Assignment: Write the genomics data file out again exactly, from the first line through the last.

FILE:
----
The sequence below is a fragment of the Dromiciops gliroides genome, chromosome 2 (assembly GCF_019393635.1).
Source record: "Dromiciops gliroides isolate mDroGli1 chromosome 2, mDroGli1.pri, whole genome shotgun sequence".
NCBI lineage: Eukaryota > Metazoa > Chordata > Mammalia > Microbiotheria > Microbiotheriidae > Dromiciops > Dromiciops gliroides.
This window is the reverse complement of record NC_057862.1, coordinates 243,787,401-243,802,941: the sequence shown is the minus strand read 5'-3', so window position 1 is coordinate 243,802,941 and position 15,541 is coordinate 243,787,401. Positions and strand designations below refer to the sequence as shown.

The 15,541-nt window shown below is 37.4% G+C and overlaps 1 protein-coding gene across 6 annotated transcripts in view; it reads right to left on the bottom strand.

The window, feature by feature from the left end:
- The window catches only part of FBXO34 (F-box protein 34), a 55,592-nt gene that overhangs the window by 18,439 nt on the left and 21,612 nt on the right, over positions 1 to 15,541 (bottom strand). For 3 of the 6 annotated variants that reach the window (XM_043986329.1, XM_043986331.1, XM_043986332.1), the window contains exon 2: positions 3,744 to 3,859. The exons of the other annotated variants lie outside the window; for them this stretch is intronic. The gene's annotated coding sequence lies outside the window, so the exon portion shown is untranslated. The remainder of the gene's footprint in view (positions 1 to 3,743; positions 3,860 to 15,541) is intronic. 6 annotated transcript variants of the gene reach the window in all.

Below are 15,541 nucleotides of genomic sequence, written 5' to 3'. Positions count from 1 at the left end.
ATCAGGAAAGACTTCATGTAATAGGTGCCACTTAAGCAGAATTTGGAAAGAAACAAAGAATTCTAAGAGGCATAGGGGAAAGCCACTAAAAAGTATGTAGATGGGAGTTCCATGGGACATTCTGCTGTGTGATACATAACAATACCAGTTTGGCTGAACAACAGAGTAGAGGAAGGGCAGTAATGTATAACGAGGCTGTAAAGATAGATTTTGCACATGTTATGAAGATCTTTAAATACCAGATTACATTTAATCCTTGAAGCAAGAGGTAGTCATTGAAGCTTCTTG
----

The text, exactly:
The sequence below is a fragment of the Dromiciops gliroides genome, chromosome 2 (assembly GCF_019393635.1).
Source record: "Dromiciops gliroides isolate mDroGli1 chromosome 2, mDroGli1.pri, whole genome shotgun sequence".
NCBI lineage: Eukaryota > Metazoa > Chordata > Mammalia > Microbiotheria > Microbiotheriidae > Dromiciops > Dromiciops gliroides.
This window is the reverse complement of record NC_057862.1, coordinates 243,787,401-243,802,941: the sequence shown is the minus strand read 5'-3', so window position 1 is coordinate 243,802,941 and position 15,541 is coordinate 243,787,401. Positions and strand designations below refer to the sequence as shown.

The 15,541-nt window shown below is 37.4% G+C and overlaps 1 protein-coding gene across 6 annotated transcripts in view; it reads right to left on the bottom strand.

The window, feature by feature from the left end:
- The window catches only part of FBXO34 (F-box protein 34), a 55,592-nt gene that overhangs the window by 18,439 nt on the left and 21,612 nt on the right, over positions 1 to 15,541 (bottom strand). For 3 of the 6 annotated variants that reach the window (XM_043986329.1, XM_043986331.1, XM_043986332.1), the window contains exon 2: positions 3,744 to 3,859. The exons of the other annotated variants lie outside the window; for them this stretch is intronic. The gene's annotated coding sequence lies outside the window, so the exon portion shown is untranslated. The remainder of the gene's footprint in view (positions 1 to 3,743; positions 3,860 to 15,541) is intronic. 6 annotated transcript variants of the gene reach the window in all.

Below are 15,541 nucleotides of genomic sequence, written 5' to 3'. Positions count from 1 at the left end.
ATCAGGAAAGACTTCATGTAATAGGTGCCACTTAAGCAGAATTTGGAAAGAAACAAAGAATTCTAAGAGGCATAGGGGAAAGCCACTAAAAAGTATGTAGATGGGAGTTCCATGGGACATTCTGCTGTGTGATACATAACAATACCAGTTTGGCTGAACAACAGAGTAGAGGAAGGGCAGTAATGTATAACGAGGCTGTAAAGATAGATTTTGCACATGTTATGAAGATCTTTAAATACCAGATTACATTTAATCCTTGAAGCAAGAGGTAGTCATTGAAGCTTCTTG